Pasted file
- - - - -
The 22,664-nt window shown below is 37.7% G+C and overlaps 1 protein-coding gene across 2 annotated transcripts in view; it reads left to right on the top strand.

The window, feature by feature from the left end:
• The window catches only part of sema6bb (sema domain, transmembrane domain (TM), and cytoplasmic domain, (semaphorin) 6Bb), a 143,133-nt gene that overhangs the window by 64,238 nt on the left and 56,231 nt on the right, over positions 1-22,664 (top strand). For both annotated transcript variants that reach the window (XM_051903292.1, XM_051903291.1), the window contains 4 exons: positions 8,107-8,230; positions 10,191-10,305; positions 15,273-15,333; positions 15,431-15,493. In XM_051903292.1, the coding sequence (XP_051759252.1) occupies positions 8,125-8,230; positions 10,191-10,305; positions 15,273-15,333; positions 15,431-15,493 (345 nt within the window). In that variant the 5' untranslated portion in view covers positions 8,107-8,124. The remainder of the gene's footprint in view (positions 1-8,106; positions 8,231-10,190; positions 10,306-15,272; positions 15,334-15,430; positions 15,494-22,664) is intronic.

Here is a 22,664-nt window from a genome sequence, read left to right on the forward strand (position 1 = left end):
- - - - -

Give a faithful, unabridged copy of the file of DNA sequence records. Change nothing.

The 22,664-nt window shown below is 37.7% G+C and overlaps 1 protein-coding gene across 2 annotated transcripts in view; it reads left to right on the top strand.

The window, feature by feature from the left end:
• The window catches only part of sema6bb (sema domain, transmembrane domain (TM), and cytoplasmic domain, (semaphorin) 6Bb), a 143,133-nt gene that overhangs the window by 64,238 nt on the left and 56,231 nt on the right, over positions 1-22,664 (top strand). For both annotated transcript variants that reach the window (XM_051903292.1, XM_051903291.1), the window contains 4 exons: positions 8,107-8,230; positions 10,191-10,305; positions 15,273-15,333; positions 15,431-15,493. In XM_051903292.1, the coding sequence (XP_051759252.1) occupies positions 8,125-8,230; positions 10,191-10,305; positions 15,273-15,333; positions 15,431-15,493 (345 nt within the window). In that variant the 5' untranslated portion in view covers positions 8,107-8,124. The remainder of the gene's footprint in view (positions 1-8,106; positions 8,231-10,190; positions 10,306-15,272; positions 15,334-15,430; positions 15,494-22,664) is intronic.

Here is a 22,664-nt window from a genome sequence, read left to right on the forward strand (position 1 = left end):